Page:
Home » Editorial » Sandy Hook tragedy exposes a tragic double standard

 

MellaneoussquareThere were some things about the coverage of the Sandy Hook shootings in Newtown, Connecticut that gave me pause and should give all of us pause.

Let me say up front that I believe that this was a very tragic occurrence, and I empathize with the families of those who lost loved ones, especially children. I can’t think of many worse things than losing a young child. And it is right that the nation should mourn the loss.

Furthermore, human beings should mourn all loss of life. We live in a society in which religious traditions insist that all life is sacred. I suspect that when this creed is not followed, we somehow suffer the consequences.

However, I don’t agree that the killings are punishment from an alarmed and vengeful God. I definitely don’t agree with the Christian cabal who has blamed this on America’s atheism. If they are looking for someone to blame they should look to themselves as so-called people of God. They should be calling out the evil of unjust wars, corporate thievery, unfair and inflated interest and interest rates, corporate greed, worker oppression, racism, sexism and anti-immigrant propaganda.

Instead, these religious fakers have fanned the flames of this evil and even given it Christian justification. It is they who have told God to get lost!

I do believe that the U.S. government cannot continue to wantonly kill and murder other people’s children for political and material gain without there being some kind of fallout. And we can’t continue to exist in a domestic situation in which most law is enforced by the barrel of a gun and not expect fallout.

In fact, the outpouring of grief did make me wonder why there was not that kind of sadness when the country knew that the government was going to war with Iraq, especially when it knew “shock and awe” meant that a lot of folk’s children — who by the way had done nothing to us — were going to die.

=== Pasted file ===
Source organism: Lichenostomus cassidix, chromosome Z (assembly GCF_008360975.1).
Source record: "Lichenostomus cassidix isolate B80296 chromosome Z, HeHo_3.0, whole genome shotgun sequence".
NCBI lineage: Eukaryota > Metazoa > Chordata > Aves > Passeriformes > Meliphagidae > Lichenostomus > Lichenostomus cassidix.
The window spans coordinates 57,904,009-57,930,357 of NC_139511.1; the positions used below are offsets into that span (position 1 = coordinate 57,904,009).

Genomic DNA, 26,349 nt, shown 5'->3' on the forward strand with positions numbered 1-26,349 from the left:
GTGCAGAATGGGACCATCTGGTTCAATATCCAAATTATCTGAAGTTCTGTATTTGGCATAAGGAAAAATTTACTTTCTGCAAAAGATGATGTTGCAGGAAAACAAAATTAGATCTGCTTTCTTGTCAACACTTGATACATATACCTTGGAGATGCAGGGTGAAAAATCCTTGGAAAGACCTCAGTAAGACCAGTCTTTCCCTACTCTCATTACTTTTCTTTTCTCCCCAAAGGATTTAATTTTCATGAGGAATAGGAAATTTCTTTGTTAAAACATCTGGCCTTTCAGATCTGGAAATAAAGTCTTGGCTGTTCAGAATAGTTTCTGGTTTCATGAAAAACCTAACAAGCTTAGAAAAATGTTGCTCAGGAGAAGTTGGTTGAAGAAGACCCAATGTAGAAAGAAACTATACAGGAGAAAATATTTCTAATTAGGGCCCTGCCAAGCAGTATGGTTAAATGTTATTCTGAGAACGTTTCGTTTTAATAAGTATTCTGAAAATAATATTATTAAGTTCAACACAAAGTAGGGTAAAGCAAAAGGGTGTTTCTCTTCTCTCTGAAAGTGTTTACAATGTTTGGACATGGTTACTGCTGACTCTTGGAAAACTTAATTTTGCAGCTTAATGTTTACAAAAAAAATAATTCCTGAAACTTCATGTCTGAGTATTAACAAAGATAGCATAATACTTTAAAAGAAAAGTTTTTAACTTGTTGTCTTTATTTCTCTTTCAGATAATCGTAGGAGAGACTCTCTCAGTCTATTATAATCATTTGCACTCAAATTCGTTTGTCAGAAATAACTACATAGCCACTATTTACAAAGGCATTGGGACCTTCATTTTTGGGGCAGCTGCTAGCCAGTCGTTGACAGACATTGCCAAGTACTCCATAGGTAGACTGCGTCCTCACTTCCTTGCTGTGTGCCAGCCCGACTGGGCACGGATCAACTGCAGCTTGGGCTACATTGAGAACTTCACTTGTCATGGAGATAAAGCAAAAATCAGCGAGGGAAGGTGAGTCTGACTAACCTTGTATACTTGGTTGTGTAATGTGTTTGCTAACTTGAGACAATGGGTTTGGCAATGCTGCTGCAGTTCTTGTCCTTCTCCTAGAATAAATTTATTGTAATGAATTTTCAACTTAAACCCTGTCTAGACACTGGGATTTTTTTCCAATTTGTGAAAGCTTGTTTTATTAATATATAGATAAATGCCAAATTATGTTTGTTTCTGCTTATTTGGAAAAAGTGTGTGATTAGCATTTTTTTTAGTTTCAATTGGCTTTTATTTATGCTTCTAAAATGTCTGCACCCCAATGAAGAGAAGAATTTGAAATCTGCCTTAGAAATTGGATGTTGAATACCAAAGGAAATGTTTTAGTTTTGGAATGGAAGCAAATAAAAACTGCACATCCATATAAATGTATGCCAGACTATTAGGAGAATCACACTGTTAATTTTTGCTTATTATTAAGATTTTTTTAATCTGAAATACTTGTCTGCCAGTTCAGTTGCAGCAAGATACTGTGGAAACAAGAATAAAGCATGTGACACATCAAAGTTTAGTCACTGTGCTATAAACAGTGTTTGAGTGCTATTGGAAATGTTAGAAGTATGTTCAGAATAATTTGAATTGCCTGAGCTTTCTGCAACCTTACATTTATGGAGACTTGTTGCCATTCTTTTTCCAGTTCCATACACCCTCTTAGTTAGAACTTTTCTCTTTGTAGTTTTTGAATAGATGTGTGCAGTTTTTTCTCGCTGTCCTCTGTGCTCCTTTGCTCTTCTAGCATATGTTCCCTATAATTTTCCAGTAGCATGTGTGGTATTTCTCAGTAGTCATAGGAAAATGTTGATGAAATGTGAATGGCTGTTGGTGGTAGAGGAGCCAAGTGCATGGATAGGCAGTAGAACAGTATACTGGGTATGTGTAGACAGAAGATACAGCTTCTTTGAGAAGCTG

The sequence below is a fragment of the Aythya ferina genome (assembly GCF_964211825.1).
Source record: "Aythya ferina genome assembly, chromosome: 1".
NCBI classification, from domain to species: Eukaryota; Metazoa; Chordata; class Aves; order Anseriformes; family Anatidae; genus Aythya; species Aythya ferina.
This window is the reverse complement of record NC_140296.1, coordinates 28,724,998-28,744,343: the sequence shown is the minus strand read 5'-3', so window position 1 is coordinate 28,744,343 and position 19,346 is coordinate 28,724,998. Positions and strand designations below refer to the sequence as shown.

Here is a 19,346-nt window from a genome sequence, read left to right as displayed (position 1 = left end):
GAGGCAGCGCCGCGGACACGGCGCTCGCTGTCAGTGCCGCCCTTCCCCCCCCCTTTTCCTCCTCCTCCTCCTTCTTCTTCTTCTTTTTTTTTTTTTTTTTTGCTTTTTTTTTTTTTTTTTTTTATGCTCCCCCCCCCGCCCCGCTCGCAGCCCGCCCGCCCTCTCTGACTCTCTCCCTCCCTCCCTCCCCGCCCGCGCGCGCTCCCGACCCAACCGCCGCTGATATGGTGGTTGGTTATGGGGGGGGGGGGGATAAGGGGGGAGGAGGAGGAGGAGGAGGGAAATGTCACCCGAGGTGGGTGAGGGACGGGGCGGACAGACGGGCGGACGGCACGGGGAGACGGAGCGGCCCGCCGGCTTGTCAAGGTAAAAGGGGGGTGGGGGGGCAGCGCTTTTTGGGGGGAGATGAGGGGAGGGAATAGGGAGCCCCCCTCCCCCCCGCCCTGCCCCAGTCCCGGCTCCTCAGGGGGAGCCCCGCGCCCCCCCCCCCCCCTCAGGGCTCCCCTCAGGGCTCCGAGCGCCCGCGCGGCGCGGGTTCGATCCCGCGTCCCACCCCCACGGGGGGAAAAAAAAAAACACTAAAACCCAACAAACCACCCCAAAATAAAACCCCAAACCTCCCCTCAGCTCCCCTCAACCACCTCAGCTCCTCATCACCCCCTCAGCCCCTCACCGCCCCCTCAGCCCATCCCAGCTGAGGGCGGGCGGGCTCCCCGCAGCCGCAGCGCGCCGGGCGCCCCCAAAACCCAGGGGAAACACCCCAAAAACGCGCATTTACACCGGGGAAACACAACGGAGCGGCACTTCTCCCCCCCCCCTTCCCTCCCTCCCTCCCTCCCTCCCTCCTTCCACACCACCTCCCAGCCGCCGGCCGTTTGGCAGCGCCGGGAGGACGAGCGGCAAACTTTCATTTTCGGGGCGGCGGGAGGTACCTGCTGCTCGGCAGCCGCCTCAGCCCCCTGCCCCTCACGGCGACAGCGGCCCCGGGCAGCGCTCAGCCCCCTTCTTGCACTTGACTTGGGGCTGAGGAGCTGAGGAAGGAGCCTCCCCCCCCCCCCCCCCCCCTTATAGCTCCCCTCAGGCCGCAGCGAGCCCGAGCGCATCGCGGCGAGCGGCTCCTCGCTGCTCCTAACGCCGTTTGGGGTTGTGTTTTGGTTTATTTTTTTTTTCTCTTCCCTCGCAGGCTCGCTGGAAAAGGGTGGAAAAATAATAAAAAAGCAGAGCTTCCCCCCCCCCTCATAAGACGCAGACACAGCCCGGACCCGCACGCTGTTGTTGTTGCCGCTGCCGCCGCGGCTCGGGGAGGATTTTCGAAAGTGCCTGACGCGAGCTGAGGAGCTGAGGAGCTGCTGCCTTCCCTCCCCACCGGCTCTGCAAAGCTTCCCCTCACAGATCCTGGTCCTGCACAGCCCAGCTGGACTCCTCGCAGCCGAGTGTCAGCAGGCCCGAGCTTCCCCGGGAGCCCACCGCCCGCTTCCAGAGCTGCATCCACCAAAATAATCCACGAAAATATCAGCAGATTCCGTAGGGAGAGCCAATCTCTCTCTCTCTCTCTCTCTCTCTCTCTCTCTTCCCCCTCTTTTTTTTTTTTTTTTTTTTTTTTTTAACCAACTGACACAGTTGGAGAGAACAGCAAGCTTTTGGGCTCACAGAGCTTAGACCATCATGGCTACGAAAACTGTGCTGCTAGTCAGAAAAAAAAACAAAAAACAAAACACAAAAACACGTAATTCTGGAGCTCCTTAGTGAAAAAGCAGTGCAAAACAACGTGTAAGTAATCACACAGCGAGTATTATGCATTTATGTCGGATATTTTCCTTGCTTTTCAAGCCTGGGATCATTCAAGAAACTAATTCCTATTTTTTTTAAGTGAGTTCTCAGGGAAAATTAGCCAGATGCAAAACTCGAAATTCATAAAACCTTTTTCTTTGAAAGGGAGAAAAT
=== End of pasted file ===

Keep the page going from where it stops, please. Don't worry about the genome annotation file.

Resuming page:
That’s right, neither the children of Iraq and Afghanistan nor their parents had done anything to the U.S. citizenry. But there were no vigils held for God’s children that are considered “the other.”

It has been reported that over 170 children have been murdered by U.S. drones ordered by the president of the United States. They, too, should be mourned and decent folks should protest this type of killing.

Speaking of the other, I couldn’t help but notice that there wasn’t any handwringing nationally when Chicago’s Black Westside was inundated with violence a summer ago. There were no calls for gun control at that time and definitely no national vigils for the dead and the dying. There were few, if any, calls to investigate the reason for all the violence. America went along its merry way.

I can’t prove that some folks felt more toward the victims of Sandy Hook than the victims of Chicago’s gang violence. But I can point out that a lot more time has been spent and a lot more sympathy handed out to the victims as well as the victimizer in this case, just as occurred in Aurora, Colorado, and even Columbine.

If I didn’t know any better, I would think, judging from the coverage of this violence, that some victim’s perpetrators count a little more than others. In Minneapolis last summer when a baby was killed by a stray bullet, City Pages acted as if some animal had been killed because they choose to make fun of the dad and even made fun of the child’s name as if his death was some form of amusement.

According to reports, the writer, Aaron Rupar, wasn’t even contrite when confronted. He couldn’t even see how insensitive he had been and instead of apologizing spent lots of time trying to justify himself. It was as if he couldn’t help it. Something in him wouldn’t allow him to see young Nezreel as he would his own son, nephew, cousin or grandchild, as a human being worthy of grieving over.

In Newtown, the press has bent over backward in its attempt to humanize the obviously disturbed shooter Adam Lanza, and for that they should be commended. Clearly, young Lanza had a problem beyond his control. It has been more than fair to his mother, who for reasons no one will ever know, owned really lethal guns while raising a very disturbed child.

The father has not been inundated with questions about his involvement in his child’s life, nor have his parenting skills been questioned. The media has been almost religious in their coverage, which appears to be centered on, “loving their neighbors as themselves.”

This tells me that they know how to treat human beings and show proper respect. Now all that is needed is for the rest of us to follow suit and treat all human beings as such when they are victimized and even when they are perpetrators.

 

 

Mel Reeves welcomes reader responses to mreeves@spokes man-recorder.com.

 

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